Hanna Bogale is one of 7 candidates running to fill two at-large positions on the Aurora, Colorado city council. As a second-generation Ethiopian American, she believes it is critical for more Africans to become involved in politics to encourage the younger generation to get their voices heard.
“Everybody in the African community hears American politics and they get scared and don’t participate,” said Bogale. “But we do live here, our voices need to be heard and we do need a seat at the table to make those important decisions.”
One of Bogale’s goals for running for office is to be a model for the future generation of African immigrants in Colorado.
“I hope they, African youth in Aurora get inspired,” Bogale said. “I’m learning as I go and everybody else can do the same. Their age, their color, their gender cannot stop them from achieving their goal and serving others.”
While Bogale believes that there are not nearly as many African representations as needed in Aurora politics, she thinks the support she received from the community and community leaders has inspired her to continue chasing her goals.
An area to pay close attention to when looking to inspire the youth is education. This need was recognized by Dr. Anne Keke, who is running for an at-large seat on the Aurora Public Schools (APS) Board of Education.
A native of the Ivory Coast in West Africa, Keke believes that it is essential for the education board to have a diverse perspective. Her campaign goal is to get educational excellence for every student as she believes education is the foundation of society.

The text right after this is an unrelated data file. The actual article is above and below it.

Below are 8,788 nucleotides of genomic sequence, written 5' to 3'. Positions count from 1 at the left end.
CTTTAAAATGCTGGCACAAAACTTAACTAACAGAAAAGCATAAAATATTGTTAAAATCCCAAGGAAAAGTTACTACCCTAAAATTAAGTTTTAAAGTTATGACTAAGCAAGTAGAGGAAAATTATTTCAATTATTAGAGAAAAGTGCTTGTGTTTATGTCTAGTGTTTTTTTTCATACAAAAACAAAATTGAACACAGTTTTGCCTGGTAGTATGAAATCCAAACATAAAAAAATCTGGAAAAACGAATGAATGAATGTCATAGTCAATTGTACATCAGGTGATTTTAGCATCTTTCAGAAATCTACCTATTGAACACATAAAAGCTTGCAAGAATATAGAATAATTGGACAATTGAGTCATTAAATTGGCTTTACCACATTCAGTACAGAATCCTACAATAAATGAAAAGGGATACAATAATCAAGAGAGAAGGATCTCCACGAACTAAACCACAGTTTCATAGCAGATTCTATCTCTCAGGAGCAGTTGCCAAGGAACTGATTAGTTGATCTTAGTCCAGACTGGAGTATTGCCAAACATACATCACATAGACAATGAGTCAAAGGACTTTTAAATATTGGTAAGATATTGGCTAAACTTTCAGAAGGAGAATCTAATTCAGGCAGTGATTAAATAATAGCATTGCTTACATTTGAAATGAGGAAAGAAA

An alumna of both the University of Colorado Denver and Colorado Technical University, Keke believes that education is one of the main paths to beating poverty, which is why African Immigrants tend to prioritize it.
“The more you know, the more powerful you become,” she said. “As such, we immigrants come to the U.S. from abroad and the first thing on our mind is to either get educated ourselves or to make sure our kids are well educated.”
By running for this position, Keke hopes to inspire the African community in Aurora to get involved in education.
“The message is simple, be informed and get involved,” she said. “You are now part of this society, and you have to evolve and get educated along with our children and the natives of this society. The expectation is to be involved because your difference is beautiful.”
When speaking of people in the community who have inspired them, both Bogale and Keke mentioned State Representative Naquetta Ricks, who became the first African immigrant elected to the Colorado legislature.
During the last few years, the number of African women involved in American politics increased. Women such as Representative Ricks from Colorado, U.S. Representative Ilhan Abdullahi Omar of Minnesota, and State Representative Esther Agbaje from Minnesota, have brought change to their communities and inspired others to follow their lead.
Elections in Colorado are scheduled for November 2.